Most people are familiar with the morning rush from that first cup of coffee, or the quick pick-me-up from an afternoon soda. Developers of highly caffeinated energy drinks have made fortunes from campaigns directed at youths with catchy names and sugary beverages. Caffeine is one of the most widely used substances in the world; up to 90% of adults consume caffeine daily. With such rampant use, we may ask, is it safe? And at what level?
Caffeine is commonly found in coffee, tea, soda, energy drinks, as a supplement, in chocolate, and in some coffee flavored ice creams. Based on data collected from observational studies, it appears that consumption of up to 400 milligrams of caffeine in a day appears to be “safe”. What does that mean to the consumer? An 8 ounce cup of coffee may contain 102-200 mg of caffeine depending on the type of coffee and how it is produced. A 20 oz Mountain Dew soft drink has 118 mg. A 12 oz Pepsi has 36-38 mg, and Coke of the same size weighs in between 35-47 mg. An 8 oz Rockstar energy drink and an 8.3 oz Redbull tie at 80 mg of caffeine per serving. There is one gram of caffeine in a single Hershey’s milk chocolate kiss, and dark chocolate contains significantly more caffeine than milk chocolate.
Though widely used and found in many every day products, caffeine is a drug with numerous effects on the brain, cardiovascular, endocrine, and gastrointestinal systems. The drug works on adenosine receptors found throughout the body, acting as a key to unlock a stimulatory response. Caffeine is known for causing insomnia, headache, palpitations, dizziness, racing heart rates, tremor and diarrhea. It can also cause dangerous arrhythmias (abnormal heart rhythms), elevated blood pressure and electrolyte imbalances. At high levels, caffeine can be very dangerous or even lethal. Studies have shown that the response to caffeine varies among people based on their genetics; this explains why some people are able to drink many cups of coffee and fall fast asleep while others will have one cup early in the day and feel jittery late into the afternoon.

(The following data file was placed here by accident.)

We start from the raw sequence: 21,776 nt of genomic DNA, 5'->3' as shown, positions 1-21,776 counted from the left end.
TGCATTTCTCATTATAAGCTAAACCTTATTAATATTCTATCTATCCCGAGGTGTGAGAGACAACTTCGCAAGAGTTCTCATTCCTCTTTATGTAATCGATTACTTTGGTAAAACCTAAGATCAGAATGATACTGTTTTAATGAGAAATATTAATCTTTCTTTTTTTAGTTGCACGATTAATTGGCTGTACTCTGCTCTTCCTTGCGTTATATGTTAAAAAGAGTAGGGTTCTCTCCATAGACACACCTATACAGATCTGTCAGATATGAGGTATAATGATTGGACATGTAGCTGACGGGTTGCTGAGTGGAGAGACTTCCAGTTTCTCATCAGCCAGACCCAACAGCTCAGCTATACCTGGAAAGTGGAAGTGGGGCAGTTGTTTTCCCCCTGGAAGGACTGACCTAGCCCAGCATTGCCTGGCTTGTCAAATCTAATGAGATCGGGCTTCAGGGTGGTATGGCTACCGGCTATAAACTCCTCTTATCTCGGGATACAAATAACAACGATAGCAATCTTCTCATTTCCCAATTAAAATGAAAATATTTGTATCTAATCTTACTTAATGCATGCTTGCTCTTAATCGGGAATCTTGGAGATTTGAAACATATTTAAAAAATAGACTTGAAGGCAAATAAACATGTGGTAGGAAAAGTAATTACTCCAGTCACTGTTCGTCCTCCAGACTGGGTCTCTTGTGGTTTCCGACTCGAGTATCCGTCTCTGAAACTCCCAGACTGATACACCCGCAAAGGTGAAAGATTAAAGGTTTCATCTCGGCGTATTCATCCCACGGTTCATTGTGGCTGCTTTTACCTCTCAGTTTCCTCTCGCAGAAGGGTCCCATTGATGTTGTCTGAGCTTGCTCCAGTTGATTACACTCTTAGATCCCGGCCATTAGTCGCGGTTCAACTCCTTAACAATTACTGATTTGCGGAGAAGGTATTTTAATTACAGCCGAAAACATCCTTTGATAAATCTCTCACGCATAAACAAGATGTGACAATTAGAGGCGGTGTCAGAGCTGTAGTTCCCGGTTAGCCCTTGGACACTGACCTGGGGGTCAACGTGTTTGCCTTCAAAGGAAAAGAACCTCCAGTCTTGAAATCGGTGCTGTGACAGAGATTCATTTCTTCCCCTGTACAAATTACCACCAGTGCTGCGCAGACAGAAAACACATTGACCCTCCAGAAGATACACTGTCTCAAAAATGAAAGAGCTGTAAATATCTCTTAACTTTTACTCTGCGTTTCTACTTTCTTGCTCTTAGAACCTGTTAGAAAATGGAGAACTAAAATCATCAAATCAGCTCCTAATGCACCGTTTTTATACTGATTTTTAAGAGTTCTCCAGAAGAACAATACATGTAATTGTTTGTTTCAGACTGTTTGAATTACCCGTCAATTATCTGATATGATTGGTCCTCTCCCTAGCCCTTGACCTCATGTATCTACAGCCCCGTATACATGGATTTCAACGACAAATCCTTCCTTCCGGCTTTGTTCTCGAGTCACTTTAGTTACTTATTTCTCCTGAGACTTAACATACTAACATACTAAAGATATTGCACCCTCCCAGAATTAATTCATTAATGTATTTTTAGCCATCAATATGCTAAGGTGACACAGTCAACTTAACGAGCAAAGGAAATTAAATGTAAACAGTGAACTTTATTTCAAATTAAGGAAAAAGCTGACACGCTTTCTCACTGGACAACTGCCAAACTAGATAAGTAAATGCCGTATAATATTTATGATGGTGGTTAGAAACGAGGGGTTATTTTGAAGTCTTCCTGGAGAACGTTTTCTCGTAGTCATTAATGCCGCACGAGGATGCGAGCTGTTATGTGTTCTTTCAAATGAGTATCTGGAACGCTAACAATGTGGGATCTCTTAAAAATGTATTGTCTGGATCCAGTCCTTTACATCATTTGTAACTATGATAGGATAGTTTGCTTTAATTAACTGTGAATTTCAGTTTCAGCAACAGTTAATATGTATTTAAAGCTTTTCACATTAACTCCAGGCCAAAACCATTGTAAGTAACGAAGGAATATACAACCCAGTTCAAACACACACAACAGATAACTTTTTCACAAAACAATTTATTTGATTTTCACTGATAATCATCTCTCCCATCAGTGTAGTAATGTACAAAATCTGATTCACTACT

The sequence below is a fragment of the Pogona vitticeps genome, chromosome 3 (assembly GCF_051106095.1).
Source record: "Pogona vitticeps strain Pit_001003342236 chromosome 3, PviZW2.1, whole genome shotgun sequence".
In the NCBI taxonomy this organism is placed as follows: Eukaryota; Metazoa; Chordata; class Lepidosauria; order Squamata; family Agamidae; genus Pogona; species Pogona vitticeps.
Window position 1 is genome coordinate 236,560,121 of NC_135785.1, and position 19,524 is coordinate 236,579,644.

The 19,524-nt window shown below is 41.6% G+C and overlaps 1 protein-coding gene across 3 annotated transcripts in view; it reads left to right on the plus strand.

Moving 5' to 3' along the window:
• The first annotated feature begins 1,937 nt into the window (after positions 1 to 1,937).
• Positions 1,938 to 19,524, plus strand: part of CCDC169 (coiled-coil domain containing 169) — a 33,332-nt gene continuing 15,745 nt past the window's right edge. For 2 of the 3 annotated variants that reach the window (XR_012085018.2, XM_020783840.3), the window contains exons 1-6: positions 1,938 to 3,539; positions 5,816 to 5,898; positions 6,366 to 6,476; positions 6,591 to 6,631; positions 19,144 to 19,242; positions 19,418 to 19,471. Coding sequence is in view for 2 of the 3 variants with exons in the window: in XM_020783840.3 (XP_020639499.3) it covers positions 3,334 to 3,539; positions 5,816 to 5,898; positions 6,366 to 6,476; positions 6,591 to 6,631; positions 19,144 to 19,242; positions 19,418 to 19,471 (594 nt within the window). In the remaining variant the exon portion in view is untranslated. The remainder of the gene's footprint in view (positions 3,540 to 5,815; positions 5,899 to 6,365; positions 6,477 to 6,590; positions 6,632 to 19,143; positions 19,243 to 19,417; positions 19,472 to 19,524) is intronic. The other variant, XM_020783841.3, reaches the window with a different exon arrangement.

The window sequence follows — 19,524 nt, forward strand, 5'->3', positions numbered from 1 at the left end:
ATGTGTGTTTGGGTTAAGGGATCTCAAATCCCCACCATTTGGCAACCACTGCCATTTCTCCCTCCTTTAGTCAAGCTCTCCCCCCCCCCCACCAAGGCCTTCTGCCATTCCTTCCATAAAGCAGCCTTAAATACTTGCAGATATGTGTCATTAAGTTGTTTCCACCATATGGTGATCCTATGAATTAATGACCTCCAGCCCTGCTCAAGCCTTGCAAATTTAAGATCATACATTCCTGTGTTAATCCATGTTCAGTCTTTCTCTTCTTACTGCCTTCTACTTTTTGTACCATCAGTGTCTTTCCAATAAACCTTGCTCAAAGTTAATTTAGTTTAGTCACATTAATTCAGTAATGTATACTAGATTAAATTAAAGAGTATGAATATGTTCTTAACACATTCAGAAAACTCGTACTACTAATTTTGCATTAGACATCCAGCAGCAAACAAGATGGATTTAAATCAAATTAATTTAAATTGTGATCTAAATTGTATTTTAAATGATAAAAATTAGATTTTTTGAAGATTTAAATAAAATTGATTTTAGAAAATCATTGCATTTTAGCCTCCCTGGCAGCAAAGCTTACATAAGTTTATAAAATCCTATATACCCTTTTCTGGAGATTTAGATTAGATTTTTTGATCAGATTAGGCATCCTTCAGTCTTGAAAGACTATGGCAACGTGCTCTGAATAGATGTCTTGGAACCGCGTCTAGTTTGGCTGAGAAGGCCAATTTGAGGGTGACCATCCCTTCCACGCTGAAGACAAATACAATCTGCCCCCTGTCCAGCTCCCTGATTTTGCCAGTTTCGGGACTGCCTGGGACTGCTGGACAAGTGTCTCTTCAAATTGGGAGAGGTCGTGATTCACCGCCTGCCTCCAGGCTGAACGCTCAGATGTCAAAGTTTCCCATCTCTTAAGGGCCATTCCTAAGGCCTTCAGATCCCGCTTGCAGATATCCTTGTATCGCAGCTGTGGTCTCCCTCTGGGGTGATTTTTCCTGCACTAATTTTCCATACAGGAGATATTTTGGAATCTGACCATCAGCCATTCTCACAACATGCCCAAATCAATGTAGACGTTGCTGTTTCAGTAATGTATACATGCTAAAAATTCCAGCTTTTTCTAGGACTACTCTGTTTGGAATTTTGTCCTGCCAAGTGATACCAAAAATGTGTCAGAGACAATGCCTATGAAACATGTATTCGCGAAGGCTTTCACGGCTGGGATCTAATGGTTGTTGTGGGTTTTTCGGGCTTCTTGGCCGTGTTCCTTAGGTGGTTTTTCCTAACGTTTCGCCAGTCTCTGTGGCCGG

If a substance is so dangerous, why do people continue to use it? In studies caffeine has been shown to increase alertness and ability to concentrate at night. At moderate doses it can improve vigilance and reaction time. It can improve functioning in the sleep deprived by improving decision-making and ability to operate machinery. It is also mildly addictive and sometimes it feels as though it is “needed”.
Not good, but not all bad either. Who should reconsider?
Ultimately, you have the power to make choices about your health, but those choices will follow you into the future. The most important thing you can do for your health is to be empowered and informed so you can make wise decisions. Healthy individuals with normal blood pressures and low cardiac risk profiles may not suffer any adverse effects from using caffeine. If you have an arrhythmia, palpitations, or high blood pressure talk to your doctor about using caffeinated products. There are many safe and decaffeinated options available with the same flavor palate. If you are feeling tired or sleep deprived, consider your sleep hygiene. One 15 minute nap in the afternoon may revitalize you naturally without the added calories, sugar and cost of a caffeinated beverage. If you are still feeling tired, talk to your doctor, we are here to help.
Benefits and risks of caffeine and caffeinated beverages. UpToDate.com. 2014.
Keywords: health, caffeine, trends, culture, cardiovascular, heart, health